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Cinematographer Steven Holleran on Capturing the Streets of Cleveland in The Land

The Land

in Filmmaking
on Jan 31, 2016

Cinematographer Steven Holleran has shot more than a dozen shorts since 2011. He makes his Sundance debut with The Land, a film about four skateboarding teenagers in Cleveland. Holleran speaks with Filmmaker below about Cleveland and capturing a city’s essence visually. The Land debuted in the NEXT program at Sundance 2016.

Filmmaker: How and why did you wind up being the cinematographer of your film? What were the factors and attributes that led to your being hired for this job?

Holleran: The writer and director of The Land, Steven Caple Jr., and I were in the same introductory filmmaker class at USC’s MFA production program. We immediately recognized a kindred passion for like minded filmmaking in each other from our first class together. Our friendship developed into a working collaboration as we shot a number of passion projects and shorts while at USC. It was nearly two years ago now that we scraped together some equipment and spent a couple sleepless nights over one weekend shooting the short Land of Misfits and from there, the project took off.

There is a silent bond of trust that grows between many directors and cinematographers after they have worked together for a while. I think one of the reasons that Steven wanted me to shoot this film was the trust that we had developed over the years and our shared understanding of pacing, composition, and lighting. I also had the chance to read various versions of the script and hear Steven’s ideas as he worked through them. This closeness to the material gave me valuable insight into his inspirations and vision for the film. On top of that I was able to draw from my own experience growing up as a surfer and skateboarder to understand the freedom of riding a board, what that meant for the characters in the film, and how we could express that on camera. The film ties in elements from both our childhoods and looking back on it, I can see that The Land was a natural progression for us as filmmakers.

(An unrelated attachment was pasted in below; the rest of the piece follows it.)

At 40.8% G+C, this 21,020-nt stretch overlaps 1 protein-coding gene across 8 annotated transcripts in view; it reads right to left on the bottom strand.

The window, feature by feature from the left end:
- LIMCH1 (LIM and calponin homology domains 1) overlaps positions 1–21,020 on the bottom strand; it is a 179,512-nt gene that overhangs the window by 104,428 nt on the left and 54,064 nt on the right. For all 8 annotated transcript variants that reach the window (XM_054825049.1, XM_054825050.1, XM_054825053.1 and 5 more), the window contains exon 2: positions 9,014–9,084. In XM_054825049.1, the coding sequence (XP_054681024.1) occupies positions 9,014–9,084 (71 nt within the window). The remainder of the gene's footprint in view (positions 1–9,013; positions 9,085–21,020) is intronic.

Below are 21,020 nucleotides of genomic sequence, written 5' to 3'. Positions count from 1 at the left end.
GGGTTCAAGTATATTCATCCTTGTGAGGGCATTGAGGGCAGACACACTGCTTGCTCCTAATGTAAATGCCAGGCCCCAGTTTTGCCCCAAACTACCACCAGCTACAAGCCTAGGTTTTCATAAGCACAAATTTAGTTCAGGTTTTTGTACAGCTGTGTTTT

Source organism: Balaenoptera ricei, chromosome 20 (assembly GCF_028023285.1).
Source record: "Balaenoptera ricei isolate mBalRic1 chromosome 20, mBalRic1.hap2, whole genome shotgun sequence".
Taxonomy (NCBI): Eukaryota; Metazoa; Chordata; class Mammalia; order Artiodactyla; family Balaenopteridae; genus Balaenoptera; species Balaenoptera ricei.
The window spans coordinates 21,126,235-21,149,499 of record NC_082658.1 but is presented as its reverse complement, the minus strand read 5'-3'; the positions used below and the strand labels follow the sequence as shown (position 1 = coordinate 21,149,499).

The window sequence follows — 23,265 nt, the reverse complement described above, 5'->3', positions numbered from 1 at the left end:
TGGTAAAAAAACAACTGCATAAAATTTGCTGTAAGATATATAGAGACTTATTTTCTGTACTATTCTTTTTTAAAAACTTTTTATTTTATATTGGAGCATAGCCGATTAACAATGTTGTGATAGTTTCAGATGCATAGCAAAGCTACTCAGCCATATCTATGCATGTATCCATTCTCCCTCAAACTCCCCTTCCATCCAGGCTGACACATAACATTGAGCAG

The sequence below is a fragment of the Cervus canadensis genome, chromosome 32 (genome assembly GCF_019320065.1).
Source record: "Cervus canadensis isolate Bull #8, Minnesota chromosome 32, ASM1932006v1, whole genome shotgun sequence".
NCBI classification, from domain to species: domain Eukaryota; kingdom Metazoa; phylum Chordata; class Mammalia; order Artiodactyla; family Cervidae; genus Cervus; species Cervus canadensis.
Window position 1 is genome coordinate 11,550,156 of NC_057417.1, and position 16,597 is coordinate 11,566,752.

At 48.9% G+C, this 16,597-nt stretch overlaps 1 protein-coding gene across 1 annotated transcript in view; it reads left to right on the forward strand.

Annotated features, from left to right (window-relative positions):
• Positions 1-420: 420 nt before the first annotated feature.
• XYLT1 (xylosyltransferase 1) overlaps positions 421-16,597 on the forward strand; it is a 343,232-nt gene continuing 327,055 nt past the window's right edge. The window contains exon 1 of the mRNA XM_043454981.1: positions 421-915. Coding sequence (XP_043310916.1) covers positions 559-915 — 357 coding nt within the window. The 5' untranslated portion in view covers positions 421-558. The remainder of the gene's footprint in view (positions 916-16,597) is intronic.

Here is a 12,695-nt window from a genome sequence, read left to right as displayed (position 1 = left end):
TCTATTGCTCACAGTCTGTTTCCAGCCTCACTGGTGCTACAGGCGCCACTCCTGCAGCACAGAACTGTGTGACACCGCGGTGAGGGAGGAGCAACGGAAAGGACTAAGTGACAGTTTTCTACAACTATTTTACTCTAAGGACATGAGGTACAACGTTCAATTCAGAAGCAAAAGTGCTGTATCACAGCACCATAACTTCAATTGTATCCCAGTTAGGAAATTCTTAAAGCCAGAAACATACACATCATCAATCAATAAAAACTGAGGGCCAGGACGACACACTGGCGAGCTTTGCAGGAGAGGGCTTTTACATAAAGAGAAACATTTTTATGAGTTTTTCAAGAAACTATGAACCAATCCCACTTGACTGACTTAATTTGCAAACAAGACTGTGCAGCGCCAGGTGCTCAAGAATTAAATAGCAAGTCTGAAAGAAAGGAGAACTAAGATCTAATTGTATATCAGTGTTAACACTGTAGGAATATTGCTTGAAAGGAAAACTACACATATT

Filmmaker: What were your artistic goals on this film, and how did you realize them? How did you want your cinematography to enhance the film’s storytelling and treatment of its characters?

Holleran: The four boys, our main characters, have a complicated relationship with the streets of Cleveland. As a result Steven and I wanted the cinematography to fuse the freedom of skating the streets and simultaneously the tough realities that those same streets impose on the boys. Using pacing, composition, and lens choices as tools, we focused on keeping our dialogue scenes “raw” by shooting everything handheld with long roving takes. The roving takes allowed a naturalism to develop on set for the actors which Steven and I hoped would enhance the dynamic authenticity of our scenes. To push the claustrophobic nature of the boys’ living conditions we shot long lenses whenever possible in our interiors.

To shoot skating in a way that communicated escapism and liberation, we chose to stabilize the majority of shots and utilize slo motion, dutch angles, and wide lenses to push the dream-like state the boys entered when skateboarding. To insert the viewer into the skaters’ world and get as low in the street as possible I shot the majority of the skate sequences from my own skateboard. We worked with our actors to develop a rhythm in which I could actually skate behind them, next to them, and even in some cases in front of them to capture different angles of their action. Over time it became a natural process in which I could skate in and out of the boys as they flew all over the city on their boards.